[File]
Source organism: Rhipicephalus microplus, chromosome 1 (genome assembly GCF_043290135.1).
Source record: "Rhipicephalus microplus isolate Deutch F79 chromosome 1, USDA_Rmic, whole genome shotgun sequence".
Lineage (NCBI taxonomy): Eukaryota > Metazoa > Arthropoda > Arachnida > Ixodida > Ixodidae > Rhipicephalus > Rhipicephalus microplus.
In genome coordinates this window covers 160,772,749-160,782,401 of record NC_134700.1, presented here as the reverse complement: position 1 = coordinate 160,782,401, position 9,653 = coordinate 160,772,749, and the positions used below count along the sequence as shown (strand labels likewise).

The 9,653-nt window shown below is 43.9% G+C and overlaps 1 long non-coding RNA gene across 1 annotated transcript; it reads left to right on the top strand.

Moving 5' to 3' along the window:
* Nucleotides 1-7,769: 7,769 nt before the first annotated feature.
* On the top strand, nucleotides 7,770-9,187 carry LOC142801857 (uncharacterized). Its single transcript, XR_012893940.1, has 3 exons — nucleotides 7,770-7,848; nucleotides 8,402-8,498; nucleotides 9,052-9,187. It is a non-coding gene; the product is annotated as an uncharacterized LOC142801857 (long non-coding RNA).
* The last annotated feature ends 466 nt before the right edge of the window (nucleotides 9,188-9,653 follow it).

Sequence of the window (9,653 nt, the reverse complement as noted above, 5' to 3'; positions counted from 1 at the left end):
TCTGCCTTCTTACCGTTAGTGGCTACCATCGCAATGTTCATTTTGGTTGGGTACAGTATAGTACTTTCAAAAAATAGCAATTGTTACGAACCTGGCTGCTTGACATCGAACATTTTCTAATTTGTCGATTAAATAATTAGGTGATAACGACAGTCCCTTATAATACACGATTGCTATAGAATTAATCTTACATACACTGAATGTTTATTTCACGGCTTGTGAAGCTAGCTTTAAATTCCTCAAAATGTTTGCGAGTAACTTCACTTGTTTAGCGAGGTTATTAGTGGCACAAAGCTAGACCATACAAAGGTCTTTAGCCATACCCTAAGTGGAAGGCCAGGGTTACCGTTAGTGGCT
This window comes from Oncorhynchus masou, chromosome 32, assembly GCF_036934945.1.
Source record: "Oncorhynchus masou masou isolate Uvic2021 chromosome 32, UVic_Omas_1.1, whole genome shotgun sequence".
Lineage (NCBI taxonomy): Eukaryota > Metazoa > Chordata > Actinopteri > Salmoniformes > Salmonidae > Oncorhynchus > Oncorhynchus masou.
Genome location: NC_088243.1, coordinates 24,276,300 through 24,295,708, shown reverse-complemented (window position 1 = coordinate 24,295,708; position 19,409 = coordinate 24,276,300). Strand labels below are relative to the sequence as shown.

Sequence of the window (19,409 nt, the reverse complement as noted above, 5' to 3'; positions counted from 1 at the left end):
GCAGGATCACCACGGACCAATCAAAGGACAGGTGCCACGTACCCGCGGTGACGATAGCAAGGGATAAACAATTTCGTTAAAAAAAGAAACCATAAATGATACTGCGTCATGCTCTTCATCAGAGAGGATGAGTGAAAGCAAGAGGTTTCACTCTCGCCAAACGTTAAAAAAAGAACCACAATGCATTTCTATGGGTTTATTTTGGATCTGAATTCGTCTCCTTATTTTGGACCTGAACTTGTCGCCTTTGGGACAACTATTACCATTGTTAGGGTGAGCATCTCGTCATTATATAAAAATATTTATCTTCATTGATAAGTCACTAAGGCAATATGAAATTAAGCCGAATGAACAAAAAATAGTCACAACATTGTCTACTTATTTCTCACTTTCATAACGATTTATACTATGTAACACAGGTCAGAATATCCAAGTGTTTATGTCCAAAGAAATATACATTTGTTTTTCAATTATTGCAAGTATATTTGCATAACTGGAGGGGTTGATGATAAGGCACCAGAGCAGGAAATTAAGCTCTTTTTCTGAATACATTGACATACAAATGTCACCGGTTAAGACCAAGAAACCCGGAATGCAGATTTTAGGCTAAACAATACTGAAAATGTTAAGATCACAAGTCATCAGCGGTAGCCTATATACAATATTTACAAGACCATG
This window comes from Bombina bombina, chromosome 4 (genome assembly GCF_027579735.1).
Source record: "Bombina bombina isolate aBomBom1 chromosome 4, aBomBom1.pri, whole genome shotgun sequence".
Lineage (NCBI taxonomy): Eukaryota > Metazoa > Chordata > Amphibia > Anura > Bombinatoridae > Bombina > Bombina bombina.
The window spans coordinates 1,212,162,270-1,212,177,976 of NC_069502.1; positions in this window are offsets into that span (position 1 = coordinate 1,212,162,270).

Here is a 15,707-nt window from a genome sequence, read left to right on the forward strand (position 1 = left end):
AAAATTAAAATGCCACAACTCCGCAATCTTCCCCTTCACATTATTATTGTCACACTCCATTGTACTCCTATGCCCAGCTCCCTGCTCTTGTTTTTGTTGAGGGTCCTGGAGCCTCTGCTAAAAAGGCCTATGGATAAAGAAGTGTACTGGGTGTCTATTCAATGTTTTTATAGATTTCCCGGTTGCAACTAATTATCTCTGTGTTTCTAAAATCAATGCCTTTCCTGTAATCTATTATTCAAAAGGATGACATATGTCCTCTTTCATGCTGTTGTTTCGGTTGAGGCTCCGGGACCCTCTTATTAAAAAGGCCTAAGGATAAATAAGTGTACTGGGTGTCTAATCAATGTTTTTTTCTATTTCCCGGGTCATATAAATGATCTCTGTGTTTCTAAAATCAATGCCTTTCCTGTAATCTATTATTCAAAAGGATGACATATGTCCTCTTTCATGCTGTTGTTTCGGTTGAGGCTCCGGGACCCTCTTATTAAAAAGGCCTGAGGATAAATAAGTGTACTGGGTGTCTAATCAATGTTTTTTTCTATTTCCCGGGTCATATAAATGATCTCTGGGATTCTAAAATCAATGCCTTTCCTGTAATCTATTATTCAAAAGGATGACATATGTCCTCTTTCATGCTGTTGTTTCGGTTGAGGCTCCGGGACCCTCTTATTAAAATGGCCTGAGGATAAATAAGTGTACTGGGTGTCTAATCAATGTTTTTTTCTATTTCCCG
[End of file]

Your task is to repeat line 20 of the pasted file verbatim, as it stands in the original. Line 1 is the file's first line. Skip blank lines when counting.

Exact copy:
Lineage (NCBI taxonomy): Eukaryota > Metazoa > Chordata > Amphibia > Anura > Bombinatoridae > Bombina > Bombina bombina.